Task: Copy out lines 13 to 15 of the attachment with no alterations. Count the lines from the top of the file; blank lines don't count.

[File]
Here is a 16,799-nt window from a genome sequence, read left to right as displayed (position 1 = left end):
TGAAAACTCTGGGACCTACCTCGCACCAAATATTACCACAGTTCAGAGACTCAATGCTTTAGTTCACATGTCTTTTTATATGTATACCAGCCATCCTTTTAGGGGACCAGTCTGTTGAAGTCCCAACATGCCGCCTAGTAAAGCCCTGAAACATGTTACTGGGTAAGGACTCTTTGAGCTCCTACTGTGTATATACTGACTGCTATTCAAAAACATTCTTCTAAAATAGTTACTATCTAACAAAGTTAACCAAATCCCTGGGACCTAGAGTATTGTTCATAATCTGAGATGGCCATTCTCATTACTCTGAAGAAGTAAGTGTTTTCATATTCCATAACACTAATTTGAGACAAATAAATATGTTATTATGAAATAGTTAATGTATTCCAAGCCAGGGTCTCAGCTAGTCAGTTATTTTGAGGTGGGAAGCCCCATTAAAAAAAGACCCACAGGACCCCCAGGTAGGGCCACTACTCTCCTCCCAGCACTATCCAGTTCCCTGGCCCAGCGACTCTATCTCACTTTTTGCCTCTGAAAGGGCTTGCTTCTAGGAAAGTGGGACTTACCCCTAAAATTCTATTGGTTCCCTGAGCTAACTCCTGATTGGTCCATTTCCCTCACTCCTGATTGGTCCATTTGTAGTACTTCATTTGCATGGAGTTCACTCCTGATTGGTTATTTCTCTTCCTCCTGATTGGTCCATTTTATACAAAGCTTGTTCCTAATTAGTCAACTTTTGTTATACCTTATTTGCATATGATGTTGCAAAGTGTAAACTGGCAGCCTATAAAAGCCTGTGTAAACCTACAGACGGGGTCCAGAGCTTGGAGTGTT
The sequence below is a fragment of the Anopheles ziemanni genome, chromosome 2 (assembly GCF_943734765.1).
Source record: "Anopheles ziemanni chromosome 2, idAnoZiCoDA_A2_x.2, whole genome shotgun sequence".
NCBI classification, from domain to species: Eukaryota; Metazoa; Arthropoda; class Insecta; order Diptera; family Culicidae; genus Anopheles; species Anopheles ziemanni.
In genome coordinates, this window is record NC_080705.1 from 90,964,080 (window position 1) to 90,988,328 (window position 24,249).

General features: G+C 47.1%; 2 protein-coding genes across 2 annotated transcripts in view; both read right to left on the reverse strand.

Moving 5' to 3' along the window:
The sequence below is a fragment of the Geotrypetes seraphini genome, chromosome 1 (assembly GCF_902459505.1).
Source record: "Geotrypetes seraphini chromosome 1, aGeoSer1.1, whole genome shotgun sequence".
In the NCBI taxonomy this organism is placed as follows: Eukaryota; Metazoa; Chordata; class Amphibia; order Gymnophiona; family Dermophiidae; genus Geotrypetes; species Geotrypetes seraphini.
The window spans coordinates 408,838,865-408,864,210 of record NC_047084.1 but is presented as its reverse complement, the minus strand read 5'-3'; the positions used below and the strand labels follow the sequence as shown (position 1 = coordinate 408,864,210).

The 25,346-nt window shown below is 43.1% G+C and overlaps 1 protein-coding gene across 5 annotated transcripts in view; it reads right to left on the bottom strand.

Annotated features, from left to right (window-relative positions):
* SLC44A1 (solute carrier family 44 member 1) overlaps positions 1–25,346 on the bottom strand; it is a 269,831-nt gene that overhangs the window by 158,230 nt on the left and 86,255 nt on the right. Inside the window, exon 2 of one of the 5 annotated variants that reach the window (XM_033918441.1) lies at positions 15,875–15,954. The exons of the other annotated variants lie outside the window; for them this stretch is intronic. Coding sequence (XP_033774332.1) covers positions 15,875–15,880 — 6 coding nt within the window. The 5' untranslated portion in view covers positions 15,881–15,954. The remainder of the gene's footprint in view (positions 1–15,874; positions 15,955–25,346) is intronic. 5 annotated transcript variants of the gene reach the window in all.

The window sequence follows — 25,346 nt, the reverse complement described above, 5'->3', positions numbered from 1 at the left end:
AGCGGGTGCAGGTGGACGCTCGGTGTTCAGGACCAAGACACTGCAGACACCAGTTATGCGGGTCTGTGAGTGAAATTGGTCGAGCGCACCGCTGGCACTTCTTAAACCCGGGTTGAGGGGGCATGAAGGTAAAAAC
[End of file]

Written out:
The 25,346-nt window shown below is 43.1% G+C and overlaps 1 protein-coding gene across 5 annotated transcripts in view; it reads right to left on the bottom strand.

Annotated features, from left to right (window-relative positions):
* SLC44A1 (solute carrier family 44 member 1) overlaps positions 1–25,346 on the bottom strand; it is a 269,831-nt gene that overhangs the window by 158,230 nt on the left and 86,255 nt on the right. Inside the window, exon 2 of one of the 5 annotated variants that reach the window (XM_033918441.1) lies at positions 15,875–15,954. The exons of the other annotated variants lie outside the window; for them this stretch is intronic. Coding sequence (XP_033774332.1) covers positions 15,875–15,880 — 6 coding nt within the window. The 5' untranslated portion in view covers positions 15,881–15,954. The remainder of the gene's footprint in view (positions 1–15,874; positions 15,955–25,346) is intronic. 5 annotated transcript variants of the gene reach the window in all.